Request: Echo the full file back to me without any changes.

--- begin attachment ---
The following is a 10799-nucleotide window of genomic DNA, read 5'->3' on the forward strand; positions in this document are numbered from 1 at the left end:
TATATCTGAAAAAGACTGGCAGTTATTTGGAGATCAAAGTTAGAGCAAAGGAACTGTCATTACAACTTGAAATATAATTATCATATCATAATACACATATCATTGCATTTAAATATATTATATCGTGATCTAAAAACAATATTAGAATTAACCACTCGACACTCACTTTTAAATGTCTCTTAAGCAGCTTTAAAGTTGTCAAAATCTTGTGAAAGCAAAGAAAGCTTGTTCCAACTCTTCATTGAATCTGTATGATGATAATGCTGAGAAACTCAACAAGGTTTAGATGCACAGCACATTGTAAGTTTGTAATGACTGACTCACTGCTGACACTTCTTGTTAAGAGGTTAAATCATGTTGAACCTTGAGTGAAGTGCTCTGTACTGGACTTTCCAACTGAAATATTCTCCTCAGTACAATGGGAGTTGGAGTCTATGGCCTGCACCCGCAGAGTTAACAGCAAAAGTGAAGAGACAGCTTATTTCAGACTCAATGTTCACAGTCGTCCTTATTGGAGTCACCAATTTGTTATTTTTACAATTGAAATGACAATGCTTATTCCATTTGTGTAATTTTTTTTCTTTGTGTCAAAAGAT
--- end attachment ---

The following is a 10799-nucleotide window of genomic DNA, read 5'->3' on the forward strand; positions in this document are numbered from 1 at the left end:
TATATCTGAAAAAGACTGGCAGTTATTTGGAGATCAAAGTTAGAGCAAAGGAACTGTCATTACAACTTGAAATATAATTATCATATCATAATACACATATCATTGCATTTAAATATATTATATCGTGATCTAAAAACAATATTAGAATTAACCACTCGACACTCACTTTTAAATGTCTCTTAAGCAGCTTTAAAGTTGTCAAAATCTTGTGAAAGCAAAGAAAGCTTGTTCCAACTCTTCATTGAATCTGTATGATGATAATGCTGAGAAACTCAACAAGGTTTAGATGCACAGCACATTGTAAGTTTGTAATGACTGACTCACTGCTGACACTTCTTGTTAAGAGGTTAAATCATGTTGAACCTTGAGTGAAGTGCTCTGTACTGGACTTTCCAACTGAAATATTCTCCTCAGTACAATGGGAGTTGGAGTCTATGGCCTGCACCCGCAGAGTTAACAGCAAAAGTGAAGAGACAGCTTATTTCAGACTCAATGTTCACAGTCGTCCTTATTGGAGTCACCAATTTGTTATTTTTACAATTGAAATGACAATGCTTATTCCATTTGTGTAATTTTTTTTCTTTGTGTCAAAAGAT